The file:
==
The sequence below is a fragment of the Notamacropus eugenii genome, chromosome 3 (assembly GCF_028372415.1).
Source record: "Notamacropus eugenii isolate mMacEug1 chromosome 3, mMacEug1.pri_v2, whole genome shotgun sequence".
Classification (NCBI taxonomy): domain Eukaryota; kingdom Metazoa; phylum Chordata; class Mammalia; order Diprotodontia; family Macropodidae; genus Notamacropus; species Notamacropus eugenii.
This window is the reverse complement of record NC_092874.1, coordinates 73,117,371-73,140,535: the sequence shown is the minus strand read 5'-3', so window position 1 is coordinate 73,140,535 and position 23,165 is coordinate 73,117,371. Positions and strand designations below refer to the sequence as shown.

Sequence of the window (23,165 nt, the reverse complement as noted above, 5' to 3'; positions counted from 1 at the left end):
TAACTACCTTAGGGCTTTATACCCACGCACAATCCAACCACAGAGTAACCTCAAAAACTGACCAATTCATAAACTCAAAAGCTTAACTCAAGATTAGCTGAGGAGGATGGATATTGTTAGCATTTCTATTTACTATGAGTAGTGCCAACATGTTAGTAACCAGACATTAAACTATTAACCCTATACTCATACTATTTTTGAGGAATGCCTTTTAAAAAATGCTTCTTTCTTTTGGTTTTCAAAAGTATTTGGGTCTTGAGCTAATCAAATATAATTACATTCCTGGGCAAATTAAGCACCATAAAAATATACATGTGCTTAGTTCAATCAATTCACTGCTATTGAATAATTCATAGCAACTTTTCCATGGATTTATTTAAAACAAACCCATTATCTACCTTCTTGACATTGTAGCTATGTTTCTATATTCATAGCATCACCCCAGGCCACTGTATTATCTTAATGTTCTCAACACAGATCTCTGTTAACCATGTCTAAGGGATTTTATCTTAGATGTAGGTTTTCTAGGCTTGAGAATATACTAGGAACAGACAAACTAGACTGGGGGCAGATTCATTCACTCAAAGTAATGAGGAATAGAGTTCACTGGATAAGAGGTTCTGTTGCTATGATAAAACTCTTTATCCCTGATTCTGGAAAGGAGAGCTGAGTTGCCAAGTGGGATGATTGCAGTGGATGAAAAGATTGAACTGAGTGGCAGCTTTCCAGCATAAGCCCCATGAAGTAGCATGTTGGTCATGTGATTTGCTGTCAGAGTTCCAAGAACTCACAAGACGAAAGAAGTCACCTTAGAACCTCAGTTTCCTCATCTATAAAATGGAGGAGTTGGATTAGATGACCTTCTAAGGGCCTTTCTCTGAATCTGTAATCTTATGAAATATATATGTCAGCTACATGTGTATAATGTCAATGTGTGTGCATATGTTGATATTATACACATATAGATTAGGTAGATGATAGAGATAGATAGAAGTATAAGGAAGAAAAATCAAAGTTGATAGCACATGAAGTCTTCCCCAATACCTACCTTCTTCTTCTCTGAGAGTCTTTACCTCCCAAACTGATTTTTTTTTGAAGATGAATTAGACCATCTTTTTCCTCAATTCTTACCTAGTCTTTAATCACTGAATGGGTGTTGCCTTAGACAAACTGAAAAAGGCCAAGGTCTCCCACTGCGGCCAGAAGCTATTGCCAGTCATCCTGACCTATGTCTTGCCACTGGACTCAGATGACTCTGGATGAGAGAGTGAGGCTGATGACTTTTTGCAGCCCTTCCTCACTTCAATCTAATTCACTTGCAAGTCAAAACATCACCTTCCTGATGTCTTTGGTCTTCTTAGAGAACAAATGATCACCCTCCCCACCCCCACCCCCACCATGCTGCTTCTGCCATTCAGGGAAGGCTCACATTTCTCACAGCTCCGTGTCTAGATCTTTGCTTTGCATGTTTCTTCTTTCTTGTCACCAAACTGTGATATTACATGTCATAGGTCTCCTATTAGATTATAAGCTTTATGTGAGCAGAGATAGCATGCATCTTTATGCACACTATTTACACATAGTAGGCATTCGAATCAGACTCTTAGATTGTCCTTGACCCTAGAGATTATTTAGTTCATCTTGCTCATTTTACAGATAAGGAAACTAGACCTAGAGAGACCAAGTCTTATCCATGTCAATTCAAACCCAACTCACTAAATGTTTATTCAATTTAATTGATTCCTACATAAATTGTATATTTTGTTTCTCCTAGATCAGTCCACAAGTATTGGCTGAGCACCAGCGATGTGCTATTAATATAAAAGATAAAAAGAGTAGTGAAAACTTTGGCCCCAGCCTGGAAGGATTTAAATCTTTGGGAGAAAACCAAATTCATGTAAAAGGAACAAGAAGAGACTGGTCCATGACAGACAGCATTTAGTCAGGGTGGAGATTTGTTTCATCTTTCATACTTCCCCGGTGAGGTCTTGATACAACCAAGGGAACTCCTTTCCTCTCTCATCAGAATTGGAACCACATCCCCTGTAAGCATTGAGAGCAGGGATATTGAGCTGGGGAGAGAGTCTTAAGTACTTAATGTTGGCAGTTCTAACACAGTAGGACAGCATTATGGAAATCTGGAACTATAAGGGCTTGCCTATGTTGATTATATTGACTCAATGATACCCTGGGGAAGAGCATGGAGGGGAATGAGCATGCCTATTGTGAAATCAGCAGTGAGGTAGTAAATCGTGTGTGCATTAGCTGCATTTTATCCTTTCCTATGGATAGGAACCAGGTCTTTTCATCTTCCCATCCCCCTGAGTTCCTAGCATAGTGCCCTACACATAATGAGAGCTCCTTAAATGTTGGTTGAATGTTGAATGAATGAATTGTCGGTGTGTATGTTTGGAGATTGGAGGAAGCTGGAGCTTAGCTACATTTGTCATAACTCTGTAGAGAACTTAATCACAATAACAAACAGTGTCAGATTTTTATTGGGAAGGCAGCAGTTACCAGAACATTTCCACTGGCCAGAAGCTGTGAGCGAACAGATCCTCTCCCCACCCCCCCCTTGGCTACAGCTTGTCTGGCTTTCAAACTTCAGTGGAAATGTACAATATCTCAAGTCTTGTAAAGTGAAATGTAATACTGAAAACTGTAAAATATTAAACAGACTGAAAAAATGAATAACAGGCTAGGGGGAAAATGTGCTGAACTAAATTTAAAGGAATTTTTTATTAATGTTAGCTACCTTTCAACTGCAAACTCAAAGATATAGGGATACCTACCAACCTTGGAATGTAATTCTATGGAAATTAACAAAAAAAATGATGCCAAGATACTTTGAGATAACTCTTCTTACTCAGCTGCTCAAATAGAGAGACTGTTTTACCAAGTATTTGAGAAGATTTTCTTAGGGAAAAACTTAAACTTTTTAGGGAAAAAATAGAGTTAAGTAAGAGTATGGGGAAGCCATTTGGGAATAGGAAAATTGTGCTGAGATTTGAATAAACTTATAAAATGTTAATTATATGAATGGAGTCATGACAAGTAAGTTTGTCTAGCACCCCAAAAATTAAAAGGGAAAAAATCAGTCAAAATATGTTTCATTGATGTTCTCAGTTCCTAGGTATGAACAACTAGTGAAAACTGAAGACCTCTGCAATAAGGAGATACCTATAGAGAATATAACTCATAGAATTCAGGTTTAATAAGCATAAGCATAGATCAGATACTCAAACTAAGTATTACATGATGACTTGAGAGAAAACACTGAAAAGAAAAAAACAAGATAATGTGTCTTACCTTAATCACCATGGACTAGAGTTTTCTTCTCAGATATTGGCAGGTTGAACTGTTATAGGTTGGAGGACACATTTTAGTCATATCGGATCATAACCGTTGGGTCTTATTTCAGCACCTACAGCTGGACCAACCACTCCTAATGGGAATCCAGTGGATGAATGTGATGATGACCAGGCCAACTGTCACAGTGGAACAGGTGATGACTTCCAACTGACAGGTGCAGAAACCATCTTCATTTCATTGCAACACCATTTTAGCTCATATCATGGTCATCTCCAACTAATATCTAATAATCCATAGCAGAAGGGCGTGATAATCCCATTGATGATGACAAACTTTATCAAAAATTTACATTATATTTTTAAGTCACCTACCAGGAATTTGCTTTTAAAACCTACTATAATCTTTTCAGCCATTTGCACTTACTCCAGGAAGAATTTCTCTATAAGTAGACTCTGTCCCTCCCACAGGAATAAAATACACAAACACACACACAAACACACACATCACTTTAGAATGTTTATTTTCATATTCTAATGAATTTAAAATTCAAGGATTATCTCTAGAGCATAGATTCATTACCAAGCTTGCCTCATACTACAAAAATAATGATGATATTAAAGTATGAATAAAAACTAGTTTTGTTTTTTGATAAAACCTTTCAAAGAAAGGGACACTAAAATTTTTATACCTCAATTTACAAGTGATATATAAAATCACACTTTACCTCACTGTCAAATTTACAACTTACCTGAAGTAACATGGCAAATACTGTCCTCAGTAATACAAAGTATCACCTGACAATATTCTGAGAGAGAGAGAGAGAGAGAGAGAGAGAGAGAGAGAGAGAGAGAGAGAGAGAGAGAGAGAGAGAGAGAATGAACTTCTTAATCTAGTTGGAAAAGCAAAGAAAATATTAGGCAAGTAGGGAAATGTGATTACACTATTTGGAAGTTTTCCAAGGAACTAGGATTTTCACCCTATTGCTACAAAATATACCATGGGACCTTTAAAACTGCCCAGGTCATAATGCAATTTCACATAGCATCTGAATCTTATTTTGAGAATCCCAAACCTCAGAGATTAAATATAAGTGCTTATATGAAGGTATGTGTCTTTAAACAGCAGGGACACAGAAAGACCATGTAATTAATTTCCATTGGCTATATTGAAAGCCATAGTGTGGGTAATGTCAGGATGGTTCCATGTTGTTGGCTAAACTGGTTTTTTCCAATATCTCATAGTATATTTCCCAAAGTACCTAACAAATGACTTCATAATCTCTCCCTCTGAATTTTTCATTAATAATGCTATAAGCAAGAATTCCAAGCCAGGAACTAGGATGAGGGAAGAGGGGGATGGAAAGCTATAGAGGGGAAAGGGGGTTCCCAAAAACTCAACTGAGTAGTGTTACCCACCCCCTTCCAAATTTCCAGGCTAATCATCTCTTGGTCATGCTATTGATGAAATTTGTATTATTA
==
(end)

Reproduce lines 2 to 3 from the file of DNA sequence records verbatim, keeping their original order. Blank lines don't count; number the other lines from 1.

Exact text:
Source record: "Notamacropus eugenii isolate mMacEug1 chromosome 3, mMacEug1.pri_v2, whole genome shotgun sequence".
Classification (NCBI taxonomy): domain Eukaryota; kingdom Metazoa; phylum Chordata; class Mammalia; order Diprotodontia; family Macropodidae; genus Notamacropus; species Notamacropus eugenii.